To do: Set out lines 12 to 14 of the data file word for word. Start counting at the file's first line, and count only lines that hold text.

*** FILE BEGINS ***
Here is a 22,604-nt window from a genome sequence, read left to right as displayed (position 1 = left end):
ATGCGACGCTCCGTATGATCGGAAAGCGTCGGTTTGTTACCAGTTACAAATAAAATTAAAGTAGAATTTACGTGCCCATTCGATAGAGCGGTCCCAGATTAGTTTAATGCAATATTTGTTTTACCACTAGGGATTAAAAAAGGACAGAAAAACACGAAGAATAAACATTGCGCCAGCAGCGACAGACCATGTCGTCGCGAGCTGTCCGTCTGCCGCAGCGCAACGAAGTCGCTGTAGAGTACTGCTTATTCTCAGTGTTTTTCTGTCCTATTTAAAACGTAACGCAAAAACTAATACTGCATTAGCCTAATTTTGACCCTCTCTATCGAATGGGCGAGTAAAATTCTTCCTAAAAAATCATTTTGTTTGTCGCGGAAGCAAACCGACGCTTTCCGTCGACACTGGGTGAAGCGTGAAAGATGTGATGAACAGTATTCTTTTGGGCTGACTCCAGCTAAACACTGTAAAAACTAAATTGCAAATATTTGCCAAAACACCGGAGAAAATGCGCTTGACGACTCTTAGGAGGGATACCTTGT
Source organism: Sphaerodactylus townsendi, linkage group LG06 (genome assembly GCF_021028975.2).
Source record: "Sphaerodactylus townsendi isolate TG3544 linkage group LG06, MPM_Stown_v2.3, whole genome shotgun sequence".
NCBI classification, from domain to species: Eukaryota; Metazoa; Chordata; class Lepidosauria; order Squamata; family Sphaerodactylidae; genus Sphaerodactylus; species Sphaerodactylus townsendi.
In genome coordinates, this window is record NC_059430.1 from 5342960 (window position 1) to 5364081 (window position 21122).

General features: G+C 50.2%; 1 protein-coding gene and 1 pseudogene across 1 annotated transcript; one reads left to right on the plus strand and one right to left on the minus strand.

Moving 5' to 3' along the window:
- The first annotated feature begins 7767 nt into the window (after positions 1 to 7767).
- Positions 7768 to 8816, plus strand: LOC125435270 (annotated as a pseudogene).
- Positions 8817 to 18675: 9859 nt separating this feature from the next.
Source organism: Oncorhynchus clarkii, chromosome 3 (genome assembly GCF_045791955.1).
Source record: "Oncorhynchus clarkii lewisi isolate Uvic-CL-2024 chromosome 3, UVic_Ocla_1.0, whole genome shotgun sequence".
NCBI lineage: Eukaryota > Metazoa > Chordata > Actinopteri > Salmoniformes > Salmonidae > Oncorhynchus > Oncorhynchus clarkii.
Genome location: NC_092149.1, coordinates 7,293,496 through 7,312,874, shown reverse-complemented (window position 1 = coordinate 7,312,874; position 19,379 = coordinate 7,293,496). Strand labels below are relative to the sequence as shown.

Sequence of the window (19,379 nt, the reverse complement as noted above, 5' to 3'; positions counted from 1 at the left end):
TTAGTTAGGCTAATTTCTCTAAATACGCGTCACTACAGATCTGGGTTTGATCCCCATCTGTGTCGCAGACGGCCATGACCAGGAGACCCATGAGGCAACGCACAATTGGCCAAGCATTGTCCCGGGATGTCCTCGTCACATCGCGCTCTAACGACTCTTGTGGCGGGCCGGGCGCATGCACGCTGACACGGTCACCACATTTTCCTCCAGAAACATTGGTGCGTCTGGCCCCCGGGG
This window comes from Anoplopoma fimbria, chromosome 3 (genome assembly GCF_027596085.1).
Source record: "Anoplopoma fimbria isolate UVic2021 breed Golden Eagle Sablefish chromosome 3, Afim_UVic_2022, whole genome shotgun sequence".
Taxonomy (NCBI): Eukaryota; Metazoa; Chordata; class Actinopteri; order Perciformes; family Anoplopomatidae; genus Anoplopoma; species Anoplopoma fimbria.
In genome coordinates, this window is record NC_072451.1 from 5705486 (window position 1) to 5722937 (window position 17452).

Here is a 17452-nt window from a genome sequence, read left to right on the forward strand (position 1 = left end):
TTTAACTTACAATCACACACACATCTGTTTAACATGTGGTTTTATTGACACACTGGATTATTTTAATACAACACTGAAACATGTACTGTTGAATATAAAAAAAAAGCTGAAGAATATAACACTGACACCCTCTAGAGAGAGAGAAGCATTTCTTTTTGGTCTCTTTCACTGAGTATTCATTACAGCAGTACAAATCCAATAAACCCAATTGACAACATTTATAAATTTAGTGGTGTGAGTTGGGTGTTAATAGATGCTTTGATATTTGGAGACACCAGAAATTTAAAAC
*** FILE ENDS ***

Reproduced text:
Source organism: Oncorhynchus clarkii, chromosome 3 (genome assembly GCF_045791955.1).
Source record: "Oncorhynchus clarkii lewisi isolate Uvic-CL-2024 chromosome 3, UVic_Ocla_1.0, whole genome shotgun sequence".
NCBI lineage: Eukaryota > Metazoa > Chordata > Actinopteri > Salmoniformes > Salmonidae > Oncorhynchus > Oncorhynchus clarkii.